Archives for November 10, 2017

A Fine Dessert

Love this story – love the illustrations… don’t ask me which I love more.   The simple storyline, based on the oldest dessert in western culture (over 300 years old) combined with the detailed illustrations by Sophie Blackall, create a rich backdrop on which to have inspired conversations with children as together you snuggle, share, and learn.    Oh – and did you know that the illustrator actually used blackberry goop – to paint the endpapers of the book?  Fun trivia!
This author also illustrated one of my all-time favorite book finds – Finding Winnie.  Sigh…it’s wonderful.  OK – I probably will have to devote a shelf to Sophia Blackall books now.

Begin by watching this video – an KidLit visit with the author and illustrator as they demonstrate how to make the actual recipe using the various authentic kitchen tools (a whisk).

You say spatuler… I say spatula. (Watch the video.)

If you are following us on Heritage2Legacy.com, and have chosen a treasured family recipe to share with loved ones, consider the different kitchen tools your ancestors used when creating the original version of your recipe.   What did great-grandma use before there was a KichenAid on the counter?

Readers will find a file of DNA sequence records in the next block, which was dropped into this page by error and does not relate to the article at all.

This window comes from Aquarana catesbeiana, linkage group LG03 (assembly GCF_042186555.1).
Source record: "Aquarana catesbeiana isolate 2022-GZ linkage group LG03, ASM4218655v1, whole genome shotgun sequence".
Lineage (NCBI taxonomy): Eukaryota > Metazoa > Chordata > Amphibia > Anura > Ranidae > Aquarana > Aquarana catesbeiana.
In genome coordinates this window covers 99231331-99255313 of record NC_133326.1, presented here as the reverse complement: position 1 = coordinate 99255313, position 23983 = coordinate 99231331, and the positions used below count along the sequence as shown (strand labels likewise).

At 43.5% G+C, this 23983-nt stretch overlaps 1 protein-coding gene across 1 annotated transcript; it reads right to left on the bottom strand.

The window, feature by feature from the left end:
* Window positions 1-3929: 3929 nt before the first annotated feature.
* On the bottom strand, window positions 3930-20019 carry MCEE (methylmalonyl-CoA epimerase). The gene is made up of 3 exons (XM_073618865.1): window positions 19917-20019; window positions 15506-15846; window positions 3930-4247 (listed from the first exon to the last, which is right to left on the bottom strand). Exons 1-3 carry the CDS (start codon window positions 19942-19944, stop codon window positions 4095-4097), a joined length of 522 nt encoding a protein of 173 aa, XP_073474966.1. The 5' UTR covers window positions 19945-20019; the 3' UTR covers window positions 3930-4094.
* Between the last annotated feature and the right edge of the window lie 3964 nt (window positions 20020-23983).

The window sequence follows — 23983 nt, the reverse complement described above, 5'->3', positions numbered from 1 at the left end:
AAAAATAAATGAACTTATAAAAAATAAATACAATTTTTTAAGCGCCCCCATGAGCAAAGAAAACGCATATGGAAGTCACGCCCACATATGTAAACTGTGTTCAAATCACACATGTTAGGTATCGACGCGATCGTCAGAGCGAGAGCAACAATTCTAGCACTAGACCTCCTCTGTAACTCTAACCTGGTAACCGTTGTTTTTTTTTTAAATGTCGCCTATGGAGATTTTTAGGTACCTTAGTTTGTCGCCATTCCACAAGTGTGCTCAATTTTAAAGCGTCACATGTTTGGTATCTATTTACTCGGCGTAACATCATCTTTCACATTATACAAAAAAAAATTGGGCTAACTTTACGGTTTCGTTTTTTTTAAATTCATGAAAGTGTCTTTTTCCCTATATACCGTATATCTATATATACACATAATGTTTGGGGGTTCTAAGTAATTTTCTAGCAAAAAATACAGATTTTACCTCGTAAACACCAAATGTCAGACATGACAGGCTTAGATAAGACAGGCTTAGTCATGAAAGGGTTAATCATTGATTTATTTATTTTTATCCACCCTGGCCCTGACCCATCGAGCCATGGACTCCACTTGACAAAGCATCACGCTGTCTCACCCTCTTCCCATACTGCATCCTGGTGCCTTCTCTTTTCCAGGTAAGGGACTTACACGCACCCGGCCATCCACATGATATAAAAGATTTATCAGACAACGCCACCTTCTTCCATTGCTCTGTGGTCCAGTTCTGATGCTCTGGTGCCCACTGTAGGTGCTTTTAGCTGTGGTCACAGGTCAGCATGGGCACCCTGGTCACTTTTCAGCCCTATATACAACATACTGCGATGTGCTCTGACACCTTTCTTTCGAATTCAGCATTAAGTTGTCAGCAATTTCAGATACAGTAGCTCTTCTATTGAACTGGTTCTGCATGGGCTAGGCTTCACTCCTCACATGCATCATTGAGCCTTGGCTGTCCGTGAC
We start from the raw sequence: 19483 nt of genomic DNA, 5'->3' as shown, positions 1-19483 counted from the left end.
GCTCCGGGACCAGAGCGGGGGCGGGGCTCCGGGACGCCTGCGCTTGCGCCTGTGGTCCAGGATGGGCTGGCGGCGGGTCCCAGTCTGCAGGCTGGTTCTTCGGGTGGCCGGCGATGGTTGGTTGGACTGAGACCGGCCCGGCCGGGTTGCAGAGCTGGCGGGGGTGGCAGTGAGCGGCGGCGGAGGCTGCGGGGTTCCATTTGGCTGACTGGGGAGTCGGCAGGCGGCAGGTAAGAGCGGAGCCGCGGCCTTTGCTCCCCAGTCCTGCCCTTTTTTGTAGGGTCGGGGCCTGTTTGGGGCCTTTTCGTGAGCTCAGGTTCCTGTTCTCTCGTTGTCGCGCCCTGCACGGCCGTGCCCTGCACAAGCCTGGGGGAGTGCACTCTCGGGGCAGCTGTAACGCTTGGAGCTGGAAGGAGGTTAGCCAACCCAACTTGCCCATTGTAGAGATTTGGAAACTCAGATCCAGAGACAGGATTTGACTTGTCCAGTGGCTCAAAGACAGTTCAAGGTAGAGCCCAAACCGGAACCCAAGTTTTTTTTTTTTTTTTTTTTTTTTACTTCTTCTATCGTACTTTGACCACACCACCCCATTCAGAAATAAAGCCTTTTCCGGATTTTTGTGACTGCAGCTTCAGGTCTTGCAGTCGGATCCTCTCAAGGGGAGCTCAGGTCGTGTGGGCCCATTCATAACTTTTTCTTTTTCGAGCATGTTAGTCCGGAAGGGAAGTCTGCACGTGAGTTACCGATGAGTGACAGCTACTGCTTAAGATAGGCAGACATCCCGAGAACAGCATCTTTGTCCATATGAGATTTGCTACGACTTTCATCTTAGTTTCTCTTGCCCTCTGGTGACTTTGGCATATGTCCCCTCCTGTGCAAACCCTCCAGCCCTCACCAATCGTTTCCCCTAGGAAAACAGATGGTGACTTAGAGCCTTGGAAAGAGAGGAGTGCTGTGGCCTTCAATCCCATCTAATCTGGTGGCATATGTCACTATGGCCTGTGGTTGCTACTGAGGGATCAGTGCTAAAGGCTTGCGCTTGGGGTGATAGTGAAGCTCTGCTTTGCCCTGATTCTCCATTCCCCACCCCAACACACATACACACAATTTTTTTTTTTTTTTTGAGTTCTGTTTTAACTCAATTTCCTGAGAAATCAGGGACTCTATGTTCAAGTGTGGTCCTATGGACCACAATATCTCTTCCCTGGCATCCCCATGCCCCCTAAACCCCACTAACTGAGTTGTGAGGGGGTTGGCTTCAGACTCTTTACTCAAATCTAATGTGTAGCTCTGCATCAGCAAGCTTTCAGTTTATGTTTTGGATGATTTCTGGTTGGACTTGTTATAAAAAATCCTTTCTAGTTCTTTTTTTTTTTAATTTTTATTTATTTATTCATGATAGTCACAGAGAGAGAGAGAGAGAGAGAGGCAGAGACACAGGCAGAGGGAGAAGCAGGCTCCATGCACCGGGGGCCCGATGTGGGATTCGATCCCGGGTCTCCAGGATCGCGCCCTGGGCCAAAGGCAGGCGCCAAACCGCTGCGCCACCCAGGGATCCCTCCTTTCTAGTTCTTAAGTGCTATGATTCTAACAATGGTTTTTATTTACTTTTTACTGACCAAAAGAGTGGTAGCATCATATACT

Deni Corbett

LINK: Emily Jenkins and Sophie Blackall Create A FINE DESSERT!

From Penguin Random House:
A Fine Dessert: Four Centuries, Four Families, One Delicious Treat
In this fascinating picture book, four families, in four different cities, over four centuries, make the same delicious dessert: blackberry fool. This richly detailed book ingeniously shows how food, technology, and even families have changed throughout American history.

In 1710, a girl and her mother in Lyme, England, prepare a blackberry fool, picking wild blackberries and beating cream from their cow with a bundle of twigs. The same dessert is prepared by a slave girl and her mother in 1810 in Charleston, South Carolina; by a mother and daughter in 1910 in Boston; and finally by a boy and his father in present-day San Diego.

Kids and parents alike will delight in discovering the differences in daily life over the course of four centuries. Includes a recipe for blackberry fool and notes from the author and illustrator about their research.